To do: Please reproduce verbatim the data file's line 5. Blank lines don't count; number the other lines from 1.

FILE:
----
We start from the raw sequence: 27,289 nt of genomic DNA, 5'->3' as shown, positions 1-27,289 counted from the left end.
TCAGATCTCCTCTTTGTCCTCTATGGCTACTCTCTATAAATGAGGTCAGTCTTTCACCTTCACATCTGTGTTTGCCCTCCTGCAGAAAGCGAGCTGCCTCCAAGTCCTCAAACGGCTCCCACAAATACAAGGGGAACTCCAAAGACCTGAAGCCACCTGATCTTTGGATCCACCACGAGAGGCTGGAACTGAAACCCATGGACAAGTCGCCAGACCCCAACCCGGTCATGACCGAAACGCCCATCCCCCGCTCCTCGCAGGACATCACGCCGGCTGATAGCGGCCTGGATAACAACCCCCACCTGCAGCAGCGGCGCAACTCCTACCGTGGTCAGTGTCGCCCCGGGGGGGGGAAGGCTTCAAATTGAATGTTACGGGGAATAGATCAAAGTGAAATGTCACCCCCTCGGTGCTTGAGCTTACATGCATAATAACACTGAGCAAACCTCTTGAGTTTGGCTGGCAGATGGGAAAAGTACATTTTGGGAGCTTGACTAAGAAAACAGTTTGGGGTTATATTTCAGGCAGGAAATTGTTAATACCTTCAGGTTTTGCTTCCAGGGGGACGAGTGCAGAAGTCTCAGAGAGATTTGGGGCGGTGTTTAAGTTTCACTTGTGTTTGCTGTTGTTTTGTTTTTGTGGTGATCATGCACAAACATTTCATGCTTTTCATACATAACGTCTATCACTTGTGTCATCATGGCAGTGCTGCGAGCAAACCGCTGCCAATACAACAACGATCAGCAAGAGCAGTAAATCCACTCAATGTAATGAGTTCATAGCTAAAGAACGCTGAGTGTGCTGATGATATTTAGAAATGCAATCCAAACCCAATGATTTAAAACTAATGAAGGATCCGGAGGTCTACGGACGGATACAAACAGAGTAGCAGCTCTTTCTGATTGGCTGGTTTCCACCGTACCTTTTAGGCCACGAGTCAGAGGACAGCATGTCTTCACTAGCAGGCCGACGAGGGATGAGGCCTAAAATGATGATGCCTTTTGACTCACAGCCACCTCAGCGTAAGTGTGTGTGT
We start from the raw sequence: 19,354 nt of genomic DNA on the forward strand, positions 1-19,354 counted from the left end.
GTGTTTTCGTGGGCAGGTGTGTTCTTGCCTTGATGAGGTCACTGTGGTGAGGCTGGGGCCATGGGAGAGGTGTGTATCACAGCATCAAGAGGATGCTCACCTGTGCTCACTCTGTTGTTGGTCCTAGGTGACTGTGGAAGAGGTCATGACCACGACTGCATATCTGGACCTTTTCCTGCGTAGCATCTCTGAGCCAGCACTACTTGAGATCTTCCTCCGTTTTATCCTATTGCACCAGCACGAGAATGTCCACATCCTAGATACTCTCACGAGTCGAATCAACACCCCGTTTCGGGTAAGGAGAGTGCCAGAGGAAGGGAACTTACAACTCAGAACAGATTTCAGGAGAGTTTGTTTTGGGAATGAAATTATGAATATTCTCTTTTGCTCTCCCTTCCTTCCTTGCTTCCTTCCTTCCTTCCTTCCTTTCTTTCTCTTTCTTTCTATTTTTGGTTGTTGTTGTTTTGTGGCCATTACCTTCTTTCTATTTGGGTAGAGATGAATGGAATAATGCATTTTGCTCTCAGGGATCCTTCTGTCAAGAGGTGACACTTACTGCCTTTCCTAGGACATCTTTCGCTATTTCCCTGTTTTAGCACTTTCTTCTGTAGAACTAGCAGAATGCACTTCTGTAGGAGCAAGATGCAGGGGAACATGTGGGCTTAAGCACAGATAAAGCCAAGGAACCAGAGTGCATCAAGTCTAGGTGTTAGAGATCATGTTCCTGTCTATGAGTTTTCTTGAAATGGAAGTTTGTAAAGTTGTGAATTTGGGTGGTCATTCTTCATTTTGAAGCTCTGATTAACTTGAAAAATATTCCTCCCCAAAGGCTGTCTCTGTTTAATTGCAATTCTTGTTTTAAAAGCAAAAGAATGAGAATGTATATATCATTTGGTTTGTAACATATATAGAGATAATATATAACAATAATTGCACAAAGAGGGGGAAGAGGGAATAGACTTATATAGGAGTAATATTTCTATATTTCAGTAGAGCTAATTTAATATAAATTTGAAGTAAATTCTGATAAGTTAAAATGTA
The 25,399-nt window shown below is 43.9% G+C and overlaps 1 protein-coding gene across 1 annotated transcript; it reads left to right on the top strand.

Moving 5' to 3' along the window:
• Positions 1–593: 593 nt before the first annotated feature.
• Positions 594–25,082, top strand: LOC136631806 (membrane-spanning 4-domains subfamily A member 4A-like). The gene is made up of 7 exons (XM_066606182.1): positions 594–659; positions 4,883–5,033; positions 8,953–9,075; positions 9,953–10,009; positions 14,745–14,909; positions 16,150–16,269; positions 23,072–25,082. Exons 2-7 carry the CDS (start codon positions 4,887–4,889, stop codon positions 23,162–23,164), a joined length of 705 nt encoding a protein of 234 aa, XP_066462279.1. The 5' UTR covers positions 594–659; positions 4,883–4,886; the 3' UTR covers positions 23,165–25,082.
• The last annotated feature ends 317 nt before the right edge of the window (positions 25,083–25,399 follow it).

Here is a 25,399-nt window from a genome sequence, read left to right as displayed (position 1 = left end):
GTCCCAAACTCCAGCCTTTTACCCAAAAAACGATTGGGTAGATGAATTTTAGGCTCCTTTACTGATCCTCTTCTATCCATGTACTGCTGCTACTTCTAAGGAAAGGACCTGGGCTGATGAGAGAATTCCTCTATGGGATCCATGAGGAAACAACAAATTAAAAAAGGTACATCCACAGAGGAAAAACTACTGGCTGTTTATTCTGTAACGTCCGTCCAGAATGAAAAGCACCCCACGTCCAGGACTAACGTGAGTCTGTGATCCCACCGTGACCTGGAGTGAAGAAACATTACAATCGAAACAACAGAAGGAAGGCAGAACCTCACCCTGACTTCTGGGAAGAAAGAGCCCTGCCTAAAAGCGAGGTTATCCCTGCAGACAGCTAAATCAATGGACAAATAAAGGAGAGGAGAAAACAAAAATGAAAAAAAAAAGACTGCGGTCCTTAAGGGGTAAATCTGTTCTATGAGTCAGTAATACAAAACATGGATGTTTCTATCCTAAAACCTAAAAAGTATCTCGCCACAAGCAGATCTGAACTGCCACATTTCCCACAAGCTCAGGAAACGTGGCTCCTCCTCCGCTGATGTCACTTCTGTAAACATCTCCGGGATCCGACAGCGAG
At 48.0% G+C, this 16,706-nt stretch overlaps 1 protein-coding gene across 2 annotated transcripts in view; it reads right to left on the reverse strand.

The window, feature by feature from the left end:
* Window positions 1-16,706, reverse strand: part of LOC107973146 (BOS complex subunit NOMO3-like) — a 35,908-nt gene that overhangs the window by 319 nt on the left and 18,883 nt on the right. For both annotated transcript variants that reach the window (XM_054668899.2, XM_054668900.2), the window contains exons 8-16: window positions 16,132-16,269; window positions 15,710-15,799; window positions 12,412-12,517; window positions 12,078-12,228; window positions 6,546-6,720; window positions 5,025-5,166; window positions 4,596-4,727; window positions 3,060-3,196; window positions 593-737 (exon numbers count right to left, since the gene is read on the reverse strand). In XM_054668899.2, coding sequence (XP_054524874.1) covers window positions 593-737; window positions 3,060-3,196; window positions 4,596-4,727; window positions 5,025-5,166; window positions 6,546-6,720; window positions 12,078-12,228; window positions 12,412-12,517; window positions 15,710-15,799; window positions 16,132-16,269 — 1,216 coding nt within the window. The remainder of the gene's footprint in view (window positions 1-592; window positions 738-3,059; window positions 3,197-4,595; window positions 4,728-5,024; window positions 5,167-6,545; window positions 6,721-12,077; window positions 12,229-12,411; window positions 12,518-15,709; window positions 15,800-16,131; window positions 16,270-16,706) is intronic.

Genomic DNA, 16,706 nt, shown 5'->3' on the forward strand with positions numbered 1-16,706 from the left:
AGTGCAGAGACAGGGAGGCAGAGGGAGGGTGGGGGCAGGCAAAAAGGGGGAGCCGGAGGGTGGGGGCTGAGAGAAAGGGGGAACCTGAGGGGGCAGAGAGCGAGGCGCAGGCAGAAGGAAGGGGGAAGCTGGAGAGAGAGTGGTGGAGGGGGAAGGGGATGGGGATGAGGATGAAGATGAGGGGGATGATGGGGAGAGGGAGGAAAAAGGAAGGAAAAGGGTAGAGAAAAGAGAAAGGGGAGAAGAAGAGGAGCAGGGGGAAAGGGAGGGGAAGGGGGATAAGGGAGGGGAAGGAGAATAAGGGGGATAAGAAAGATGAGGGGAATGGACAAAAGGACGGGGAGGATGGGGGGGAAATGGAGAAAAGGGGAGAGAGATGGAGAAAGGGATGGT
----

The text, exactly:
The 25,399-nt window shown below is 43.9% G+C and overlaps 1 protein-coding gene across 1 annotated transcript; it reads left to right on the top strand.